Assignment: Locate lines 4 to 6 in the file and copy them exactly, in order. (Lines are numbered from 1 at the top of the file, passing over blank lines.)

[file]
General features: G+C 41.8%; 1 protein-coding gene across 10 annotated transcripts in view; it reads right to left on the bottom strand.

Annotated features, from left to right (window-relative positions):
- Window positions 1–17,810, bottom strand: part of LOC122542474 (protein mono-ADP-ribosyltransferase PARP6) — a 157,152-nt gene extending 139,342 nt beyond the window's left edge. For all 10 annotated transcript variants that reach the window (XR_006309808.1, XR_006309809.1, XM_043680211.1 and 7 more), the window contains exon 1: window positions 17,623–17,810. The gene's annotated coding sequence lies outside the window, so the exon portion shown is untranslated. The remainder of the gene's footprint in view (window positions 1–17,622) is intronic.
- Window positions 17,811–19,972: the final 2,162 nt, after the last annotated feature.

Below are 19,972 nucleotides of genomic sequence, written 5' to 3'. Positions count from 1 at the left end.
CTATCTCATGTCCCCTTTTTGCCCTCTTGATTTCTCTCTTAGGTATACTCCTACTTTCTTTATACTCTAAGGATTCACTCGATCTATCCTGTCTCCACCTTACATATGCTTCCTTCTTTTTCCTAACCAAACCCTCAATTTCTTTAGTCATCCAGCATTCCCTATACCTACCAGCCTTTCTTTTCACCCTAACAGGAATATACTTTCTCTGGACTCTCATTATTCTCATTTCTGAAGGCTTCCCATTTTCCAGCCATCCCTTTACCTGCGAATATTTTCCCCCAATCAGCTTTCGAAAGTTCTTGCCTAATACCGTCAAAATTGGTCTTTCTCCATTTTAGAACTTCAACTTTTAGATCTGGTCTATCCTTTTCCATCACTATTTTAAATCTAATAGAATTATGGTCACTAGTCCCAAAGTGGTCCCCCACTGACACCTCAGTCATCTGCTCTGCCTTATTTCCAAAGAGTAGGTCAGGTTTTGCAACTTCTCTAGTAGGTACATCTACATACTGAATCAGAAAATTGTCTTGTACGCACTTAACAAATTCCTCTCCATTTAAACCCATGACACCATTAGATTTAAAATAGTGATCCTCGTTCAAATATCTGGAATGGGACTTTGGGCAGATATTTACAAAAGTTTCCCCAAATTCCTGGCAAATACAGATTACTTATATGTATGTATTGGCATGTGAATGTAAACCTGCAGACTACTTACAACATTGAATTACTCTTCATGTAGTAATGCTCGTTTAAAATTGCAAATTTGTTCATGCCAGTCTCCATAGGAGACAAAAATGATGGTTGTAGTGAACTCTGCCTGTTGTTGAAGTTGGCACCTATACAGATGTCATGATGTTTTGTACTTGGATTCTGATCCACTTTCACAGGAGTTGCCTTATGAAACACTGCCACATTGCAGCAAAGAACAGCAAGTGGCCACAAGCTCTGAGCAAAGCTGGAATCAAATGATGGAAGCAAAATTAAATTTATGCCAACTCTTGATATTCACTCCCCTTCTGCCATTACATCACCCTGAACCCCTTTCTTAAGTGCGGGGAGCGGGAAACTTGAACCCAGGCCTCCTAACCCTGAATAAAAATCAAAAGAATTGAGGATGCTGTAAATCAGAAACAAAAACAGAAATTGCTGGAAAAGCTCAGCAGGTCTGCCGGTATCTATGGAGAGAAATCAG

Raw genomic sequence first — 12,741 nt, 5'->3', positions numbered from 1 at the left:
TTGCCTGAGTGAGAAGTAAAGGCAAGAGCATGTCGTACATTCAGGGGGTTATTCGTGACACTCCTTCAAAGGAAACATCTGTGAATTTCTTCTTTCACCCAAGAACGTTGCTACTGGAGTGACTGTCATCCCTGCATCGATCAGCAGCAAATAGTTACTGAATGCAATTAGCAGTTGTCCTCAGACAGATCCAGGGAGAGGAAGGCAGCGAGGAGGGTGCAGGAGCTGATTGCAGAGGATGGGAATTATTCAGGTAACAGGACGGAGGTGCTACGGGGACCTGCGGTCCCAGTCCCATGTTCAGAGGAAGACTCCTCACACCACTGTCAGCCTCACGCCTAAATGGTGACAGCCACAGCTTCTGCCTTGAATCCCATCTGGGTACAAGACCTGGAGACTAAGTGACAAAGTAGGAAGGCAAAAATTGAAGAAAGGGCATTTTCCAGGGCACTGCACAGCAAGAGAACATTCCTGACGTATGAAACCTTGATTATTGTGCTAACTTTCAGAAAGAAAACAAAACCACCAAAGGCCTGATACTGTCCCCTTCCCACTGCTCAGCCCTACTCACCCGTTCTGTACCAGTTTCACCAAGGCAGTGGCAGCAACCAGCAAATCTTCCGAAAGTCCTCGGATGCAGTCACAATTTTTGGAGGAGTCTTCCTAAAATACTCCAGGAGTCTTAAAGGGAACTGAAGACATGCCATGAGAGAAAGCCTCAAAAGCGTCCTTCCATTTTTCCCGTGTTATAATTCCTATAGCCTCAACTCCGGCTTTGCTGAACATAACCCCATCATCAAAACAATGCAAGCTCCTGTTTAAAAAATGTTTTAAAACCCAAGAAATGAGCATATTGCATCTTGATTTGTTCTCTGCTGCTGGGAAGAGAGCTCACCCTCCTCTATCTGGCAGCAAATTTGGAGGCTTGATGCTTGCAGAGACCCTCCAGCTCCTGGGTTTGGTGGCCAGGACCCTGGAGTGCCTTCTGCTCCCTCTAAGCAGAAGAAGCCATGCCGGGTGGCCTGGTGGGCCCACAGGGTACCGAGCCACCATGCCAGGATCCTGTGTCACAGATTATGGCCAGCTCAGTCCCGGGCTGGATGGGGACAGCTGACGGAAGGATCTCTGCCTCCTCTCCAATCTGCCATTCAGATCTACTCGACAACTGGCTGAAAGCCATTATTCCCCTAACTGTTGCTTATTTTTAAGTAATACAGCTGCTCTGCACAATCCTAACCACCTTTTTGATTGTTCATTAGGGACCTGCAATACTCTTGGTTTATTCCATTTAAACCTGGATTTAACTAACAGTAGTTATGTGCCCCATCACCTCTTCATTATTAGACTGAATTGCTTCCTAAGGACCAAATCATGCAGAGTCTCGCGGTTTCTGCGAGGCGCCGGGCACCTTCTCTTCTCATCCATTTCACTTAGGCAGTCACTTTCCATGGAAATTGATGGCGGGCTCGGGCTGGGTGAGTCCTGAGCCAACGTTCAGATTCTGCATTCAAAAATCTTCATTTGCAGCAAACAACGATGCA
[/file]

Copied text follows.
- Window positions 17,811–19,972: the final 2,162 nt, after the last annotated feature.

Below are 19,972 nucleotides of genomic sequence, written 5' to 3'. Positions count from 1 at the left end.
CTATCTCATGTCCCCTTTTTGCCCTCTTGATTTCTCTCTTAGGTATACTCCTACTTTCTTTATACTCTAAGGATTCACTCGATCTATCCTGTCTCCACCTTACATATGCTTCCTTCTTTTTCCTAACCAAACCCTCAATTTCTTTAGTCATCCAGCATTCCCTATACCTACCAGCCTTTCTTTTCACCCTAACAGGAATATACTTTCTCTGGACTCTCATTATTCTCATTTCTGAAGGCTTCCCATTTTCCAGCCATCCCTTTACCTGCGAATATTTTCCCCCAATCAGCTTTCGAAAGTTCTTGCCTAATACCGTCAAAATTGGTCTTTCTCCATTTTAGAACTTCAACTTTTAGATCTGGTCTATCCTTTTCCATCACTATTTTAAATCTAATAGAATTATGGTCACTAGTCCCAAAGTGGTCCCCCACTGACACCTCAGTCATCTGCTCTGCCTTATTTCCAAAGAGTAGGTCAGGTTTTGCAACTTCTCTAGTAGGTACATCTACATACTGAATCAGAAAATTGTCTTGTACGCACTTAACAAATTCCTCTCCATTTAAACCCATGACACCATTAGATTTAAAATAGTGATCCTCGTTCAAATATCTGGAATGGGACTTTGGGCAGATATTTACAAAAGTTTCCCCAAATTCCTGGCAAATACAGATTACTTATATGTATGTATTGGCATGTGAATGTAAACCTGCAGACTACTTACAACATTGAATTACTCTTCATGTAGTAATGCTCGTTTAAAATTGCAAATTTGTTCATGCCAGTCTCCATAGGAGACAAAAATGATGGTTGTAGTGAACTCTGCCTGTTGTTGAAGTTGGCACCTATACAGATGTCATGATGTTTTGTACTTGGATTCTGATCCACTTTCACAGGAGTTGCCTTATGAAACACTGCCACATTGCAGCAAAGAACAGCAAGTGGCCACAAGCTCTGAGCAAAGCTGGAATCAAATGATGGAAGCAAAATTAAATTTATGCCAACTCTTGATATTCACTCCCCTTCTGCCATTACATCACCCTGAACCCCTTTCTTAAGTGCGGGGAGCGGGAAACTTGAACCCAGGCCTCCTAACCCTGAATAAAAATCAAAAGAATTGAGGATGCTGTAAATCAGAAACAAAAACAGAAATTGCTGGAAAAGCTCAGCAGGTCTGCCGGTATCTATGGAGAGAAATCAG